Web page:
Karyn Kusama’s The Invitation has received buzz and comparisons to other indie horrors like Let The Right One In, It Follows, and The VVitch. Vulture called it one of the most promising horror films of 2016, and Variety said the film was a tense exercise for genre buffs who wanted to be surprised.
I spoke with Kusama on the phone, hoping to discuss how she thinks The Invitation fits into her directing career, as both a genre-bender and an auteur.
So much of The Invitation is about internal horror, and I see the word “trauma” appearing in its reviews. What role do you think trauma plays here?
So, the notion of trauma being unaddressed or unprocessed is what drew me to this script in the first place. So much of what happens inside our minds has a direct effect on our physical well-being, and to me, there’s something really horrifying about that. We depict grief and sorrow in a few different ways in The Invitation. To be honest, I’m hesitant to say that there are right ways and wrong ways of coping with trauma, because dealing with sorrow is so personal, but it does appear in the film.
There are quite a few things going on between your characters that are left unsaid for too long, right?
Yes. I believe there’s something particularly horrifying about denial. The continued denial of an emotional trauma, or emotional pendulance at all, is its own monster, and can be a destructive force. Cinematically, and in society, denial has this very insidious, warping nature. I thought The Invitation would be an interesting way, through a genre context, to explore this notion of the horror of pain left unresolved.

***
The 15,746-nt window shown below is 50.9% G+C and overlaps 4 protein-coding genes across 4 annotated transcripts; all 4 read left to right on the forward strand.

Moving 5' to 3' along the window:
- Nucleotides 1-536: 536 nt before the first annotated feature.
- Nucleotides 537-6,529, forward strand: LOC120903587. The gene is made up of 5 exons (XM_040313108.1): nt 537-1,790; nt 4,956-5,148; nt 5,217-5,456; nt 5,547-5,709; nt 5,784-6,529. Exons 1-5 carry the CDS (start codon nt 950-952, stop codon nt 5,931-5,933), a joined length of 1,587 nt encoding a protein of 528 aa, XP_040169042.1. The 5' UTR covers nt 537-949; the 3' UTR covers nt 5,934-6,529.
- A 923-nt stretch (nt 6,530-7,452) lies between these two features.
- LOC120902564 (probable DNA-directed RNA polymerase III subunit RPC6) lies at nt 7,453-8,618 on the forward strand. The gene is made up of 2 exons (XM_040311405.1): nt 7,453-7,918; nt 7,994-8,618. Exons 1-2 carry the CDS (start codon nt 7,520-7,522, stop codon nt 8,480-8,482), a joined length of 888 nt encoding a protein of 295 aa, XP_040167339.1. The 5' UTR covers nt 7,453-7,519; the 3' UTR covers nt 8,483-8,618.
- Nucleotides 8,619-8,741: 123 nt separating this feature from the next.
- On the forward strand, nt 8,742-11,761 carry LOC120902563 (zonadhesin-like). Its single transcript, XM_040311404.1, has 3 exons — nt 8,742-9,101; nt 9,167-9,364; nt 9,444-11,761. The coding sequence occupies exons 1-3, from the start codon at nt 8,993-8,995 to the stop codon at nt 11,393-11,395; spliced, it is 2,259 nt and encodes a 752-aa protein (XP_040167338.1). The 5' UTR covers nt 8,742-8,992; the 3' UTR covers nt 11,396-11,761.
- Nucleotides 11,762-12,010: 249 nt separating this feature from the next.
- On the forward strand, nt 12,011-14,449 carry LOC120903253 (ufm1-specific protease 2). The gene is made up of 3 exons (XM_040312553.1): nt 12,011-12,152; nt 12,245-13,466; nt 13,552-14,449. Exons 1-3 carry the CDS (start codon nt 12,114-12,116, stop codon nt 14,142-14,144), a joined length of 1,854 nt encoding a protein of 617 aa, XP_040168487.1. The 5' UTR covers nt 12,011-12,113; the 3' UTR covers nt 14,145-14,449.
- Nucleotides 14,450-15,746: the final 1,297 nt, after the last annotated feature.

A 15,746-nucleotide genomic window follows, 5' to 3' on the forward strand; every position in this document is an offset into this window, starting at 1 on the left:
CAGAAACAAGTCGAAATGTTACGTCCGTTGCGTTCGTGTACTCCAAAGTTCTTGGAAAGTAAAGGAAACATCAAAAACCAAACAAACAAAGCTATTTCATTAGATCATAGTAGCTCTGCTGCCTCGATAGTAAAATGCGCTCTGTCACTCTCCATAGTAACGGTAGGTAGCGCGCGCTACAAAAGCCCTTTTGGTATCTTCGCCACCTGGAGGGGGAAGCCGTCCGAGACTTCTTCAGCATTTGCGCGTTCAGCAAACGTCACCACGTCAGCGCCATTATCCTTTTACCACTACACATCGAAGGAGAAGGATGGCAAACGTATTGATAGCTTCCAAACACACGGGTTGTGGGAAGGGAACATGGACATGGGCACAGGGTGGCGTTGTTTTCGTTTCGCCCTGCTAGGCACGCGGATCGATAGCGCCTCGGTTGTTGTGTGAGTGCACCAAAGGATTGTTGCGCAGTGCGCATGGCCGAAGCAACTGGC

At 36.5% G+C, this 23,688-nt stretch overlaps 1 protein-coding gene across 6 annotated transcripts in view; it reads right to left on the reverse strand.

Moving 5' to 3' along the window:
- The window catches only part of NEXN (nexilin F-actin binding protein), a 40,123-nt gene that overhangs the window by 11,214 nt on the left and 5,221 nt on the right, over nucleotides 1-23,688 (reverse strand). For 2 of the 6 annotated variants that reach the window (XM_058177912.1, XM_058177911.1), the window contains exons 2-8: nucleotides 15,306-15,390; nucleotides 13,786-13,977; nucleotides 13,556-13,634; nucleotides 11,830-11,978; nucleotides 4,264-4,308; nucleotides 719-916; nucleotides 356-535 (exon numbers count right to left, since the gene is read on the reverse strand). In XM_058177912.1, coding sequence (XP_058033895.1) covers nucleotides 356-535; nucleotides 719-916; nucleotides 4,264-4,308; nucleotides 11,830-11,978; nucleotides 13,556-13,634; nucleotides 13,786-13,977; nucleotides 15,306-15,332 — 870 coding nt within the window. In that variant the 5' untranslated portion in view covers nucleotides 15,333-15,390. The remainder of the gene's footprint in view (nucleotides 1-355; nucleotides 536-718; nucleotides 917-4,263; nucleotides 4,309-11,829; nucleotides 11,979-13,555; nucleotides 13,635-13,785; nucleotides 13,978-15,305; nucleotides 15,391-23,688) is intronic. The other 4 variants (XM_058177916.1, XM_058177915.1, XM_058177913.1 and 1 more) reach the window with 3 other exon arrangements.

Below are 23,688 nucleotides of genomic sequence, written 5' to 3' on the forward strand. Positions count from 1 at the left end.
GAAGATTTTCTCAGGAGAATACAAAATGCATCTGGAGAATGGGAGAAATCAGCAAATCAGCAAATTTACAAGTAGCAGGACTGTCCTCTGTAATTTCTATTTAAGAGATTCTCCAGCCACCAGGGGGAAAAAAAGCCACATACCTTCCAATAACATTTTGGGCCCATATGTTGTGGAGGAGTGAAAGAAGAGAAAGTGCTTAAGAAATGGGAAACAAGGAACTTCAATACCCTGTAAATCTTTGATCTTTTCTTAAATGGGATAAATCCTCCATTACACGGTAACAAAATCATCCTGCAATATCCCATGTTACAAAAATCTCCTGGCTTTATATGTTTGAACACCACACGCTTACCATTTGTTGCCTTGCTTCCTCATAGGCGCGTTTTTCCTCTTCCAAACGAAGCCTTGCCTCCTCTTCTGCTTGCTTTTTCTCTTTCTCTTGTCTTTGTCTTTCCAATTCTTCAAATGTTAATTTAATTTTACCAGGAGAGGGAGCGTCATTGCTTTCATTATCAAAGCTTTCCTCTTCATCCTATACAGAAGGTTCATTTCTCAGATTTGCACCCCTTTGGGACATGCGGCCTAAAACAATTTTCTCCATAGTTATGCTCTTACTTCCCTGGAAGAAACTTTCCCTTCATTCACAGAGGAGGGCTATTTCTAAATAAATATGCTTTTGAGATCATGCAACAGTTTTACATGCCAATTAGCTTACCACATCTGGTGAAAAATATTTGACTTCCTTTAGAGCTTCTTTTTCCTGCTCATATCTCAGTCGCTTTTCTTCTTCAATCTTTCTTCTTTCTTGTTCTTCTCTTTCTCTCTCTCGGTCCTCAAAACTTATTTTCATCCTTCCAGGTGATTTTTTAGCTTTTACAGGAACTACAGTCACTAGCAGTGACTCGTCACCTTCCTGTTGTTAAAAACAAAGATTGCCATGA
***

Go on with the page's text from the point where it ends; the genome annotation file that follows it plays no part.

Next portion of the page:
Your career is full of genre films with surprising twists, or out-of-place details. Aeon Flux was a hard sci-fi, sort of action-packed film, and Jennifer’s Body was a horror comedy, and very sensual and teenage-focused. Can you tell me a bit about the genre tropes going on in The Invitation?
I’ve experienced making The Invitation as, well, “a kind of horror film.” I’ve been calling it “emotional horror,” myself. I define it slightly differently than pure “horror”, because I think our culture tends to define horror in a different way than I might as a filmmaker. People who are expecting, I don’t know, Saw or Friday the 13th or Paranormal Activity, well… I wasn’t intending to check off the boxes that so many horror films seem to. Although it shares a lot with horror, I’d say this movie is attempting something emotionally sophisticated. It does operate like a classic drama for a long amount of time.
I think a lot of viewers want their scares earlier and more extreme and in faster succession, and this movie just doesn’t traffic itself in that particular cinematic language. It’s meant to be a depiction of something that feels unrecognizable at first, something darker.